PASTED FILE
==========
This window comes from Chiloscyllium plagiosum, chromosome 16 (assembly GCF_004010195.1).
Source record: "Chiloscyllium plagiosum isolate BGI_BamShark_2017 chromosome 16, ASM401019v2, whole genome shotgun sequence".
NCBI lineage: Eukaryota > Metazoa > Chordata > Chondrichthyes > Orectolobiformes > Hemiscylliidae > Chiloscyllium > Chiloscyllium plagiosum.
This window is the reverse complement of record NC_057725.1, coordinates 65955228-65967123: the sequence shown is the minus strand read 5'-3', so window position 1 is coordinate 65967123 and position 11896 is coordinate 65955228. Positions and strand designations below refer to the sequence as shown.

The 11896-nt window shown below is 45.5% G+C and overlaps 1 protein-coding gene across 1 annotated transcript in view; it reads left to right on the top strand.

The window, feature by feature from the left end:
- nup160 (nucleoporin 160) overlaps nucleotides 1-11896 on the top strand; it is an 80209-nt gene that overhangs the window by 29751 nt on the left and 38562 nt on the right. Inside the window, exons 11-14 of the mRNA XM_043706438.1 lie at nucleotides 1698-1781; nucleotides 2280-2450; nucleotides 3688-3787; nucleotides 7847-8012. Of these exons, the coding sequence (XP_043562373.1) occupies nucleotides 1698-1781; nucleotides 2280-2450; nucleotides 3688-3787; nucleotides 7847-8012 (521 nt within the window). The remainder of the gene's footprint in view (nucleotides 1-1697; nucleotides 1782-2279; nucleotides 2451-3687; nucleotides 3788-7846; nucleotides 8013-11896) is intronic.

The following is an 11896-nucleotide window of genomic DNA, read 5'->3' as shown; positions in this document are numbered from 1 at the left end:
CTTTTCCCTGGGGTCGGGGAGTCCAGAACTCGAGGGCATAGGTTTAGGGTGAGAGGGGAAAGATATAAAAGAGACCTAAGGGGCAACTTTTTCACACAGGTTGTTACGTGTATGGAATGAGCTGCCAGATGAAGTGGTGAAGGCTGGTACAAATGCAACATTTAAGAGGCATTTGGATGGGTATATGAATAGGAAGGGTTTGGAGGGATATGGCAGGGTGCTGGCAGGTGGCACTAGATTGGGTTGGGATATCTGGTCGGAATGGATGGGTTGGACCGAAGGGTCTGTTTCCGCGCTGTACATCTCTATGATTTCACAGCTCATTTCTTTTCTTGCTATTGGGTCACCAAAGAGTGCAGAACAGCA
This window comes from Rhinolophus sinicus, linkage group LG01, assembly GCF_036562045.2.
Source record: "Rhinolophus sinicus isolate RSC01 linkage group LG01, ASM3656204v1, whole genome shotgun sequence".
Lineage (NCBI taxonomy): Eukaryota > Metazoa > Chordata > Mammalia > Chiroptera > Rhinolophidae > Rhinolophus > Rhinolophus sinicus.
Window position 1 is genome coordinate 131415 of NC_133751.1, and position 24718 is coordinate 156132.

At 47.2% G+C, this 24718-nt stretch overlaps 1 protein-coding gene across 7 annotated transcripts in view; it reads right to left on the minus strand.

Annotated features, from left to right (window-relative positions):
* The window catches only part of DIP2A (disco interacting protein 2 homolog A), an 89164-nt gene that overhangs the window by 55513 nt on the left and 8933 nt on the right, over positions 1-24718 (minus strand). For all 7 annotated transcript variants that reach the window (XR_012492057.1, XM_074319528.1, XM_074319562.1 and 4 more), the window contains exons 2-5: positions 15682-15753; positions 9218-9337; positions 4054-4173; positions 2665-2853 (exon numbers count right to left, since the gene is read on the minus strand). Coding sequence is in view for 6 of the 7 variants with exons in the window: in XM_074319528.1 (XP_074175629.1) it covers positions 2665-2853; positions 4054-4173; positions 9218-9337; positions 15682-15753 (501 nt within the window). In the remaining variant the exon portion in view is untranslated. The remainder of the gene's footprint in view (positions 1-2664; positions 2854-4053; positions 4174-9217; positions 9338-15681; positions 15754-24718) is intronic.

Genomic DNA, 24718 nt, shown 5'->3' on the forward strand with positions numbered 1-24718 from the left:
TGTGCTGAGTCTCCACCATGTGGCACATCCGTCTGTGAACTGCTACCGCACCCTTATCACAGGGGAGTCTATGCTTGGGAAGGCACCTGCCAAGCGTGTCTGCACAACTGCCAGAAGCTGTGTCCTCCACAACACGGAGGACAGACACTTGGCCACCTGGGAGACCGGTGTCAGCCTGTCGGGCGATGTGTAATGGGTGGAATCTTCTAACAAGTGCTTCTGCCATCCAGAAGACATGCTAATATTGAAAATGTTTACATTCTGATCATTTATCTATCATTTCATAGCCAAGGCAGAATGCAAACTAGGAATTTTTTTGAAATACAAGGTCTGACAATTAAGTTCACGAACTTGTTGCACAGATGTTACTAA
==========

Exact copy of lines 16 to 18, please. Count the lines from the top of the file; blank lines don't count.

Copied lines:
* The window catches only part of DIP2A (disco interacting protein 2 homolog A), an 89164-nt gene that overhangs the window by 55513 nt on the left and 8933 nt on the right, over positions 1-24718 (minus strand). For all 7 annotated transcript variants that reach the window (XR_012492057.1, XM_074319528.1, XM_074319562.1 and 4 more), the window contains exons 2-5: positions 15682-15753; positions 9218-9337; positions 4054-4173; positions 2665-2853 (exon numbers count right to left, since the gene is read on the minus strand). Coding sequence is in view for 6 of the 7 variants with exons in the window: in XM_074319528.1 (XP_074175629.1) it covers positions 2665-2853; positions 4054-4173; positions 9218-9337; positions 15682-15753 (501 nt within the window). In the remaining variant the exon portion in view is untranslated. The remainder of the gene's footprint in view (positions 1-2664; positions 2854-4053; positions 4174-9217; positions 9338-15681; positions 15754-24718) is intronic.

Genomic DNA, 24718 nt, shown 5'->3' on the forward strand with positions numbered 1-24718 from the left:
TGTGCTGAGTCTCCACCATGTGGCACATCCGTCTGTGAACTGCTACCGCACCCTTATCACAGGGGAGTCTATGCTTGGGAAGGCACCTGCCAAGCGTGTCTGCACAACTGCCAGAAGCTGTGTCCTCCACAACACGGAGGACAGACACTTGGCCACCTGGGAGACCGGTGTCAGCCTGTCGGGCGATGTGTAATGGGTGGAATCTTCTAACAAGTGCTTCTGCCATCCAGAAGACATGCTAATATTGAAAATGTTTACATTCTGATCATTTATCTATCATTTCATAGCCAAGGCAGAATGCAAACTAGGAATTTTTTTGAAATACAAGGTCTGACAATTAAGTTCACGAACTTGTTGCACAGATGTTACTAA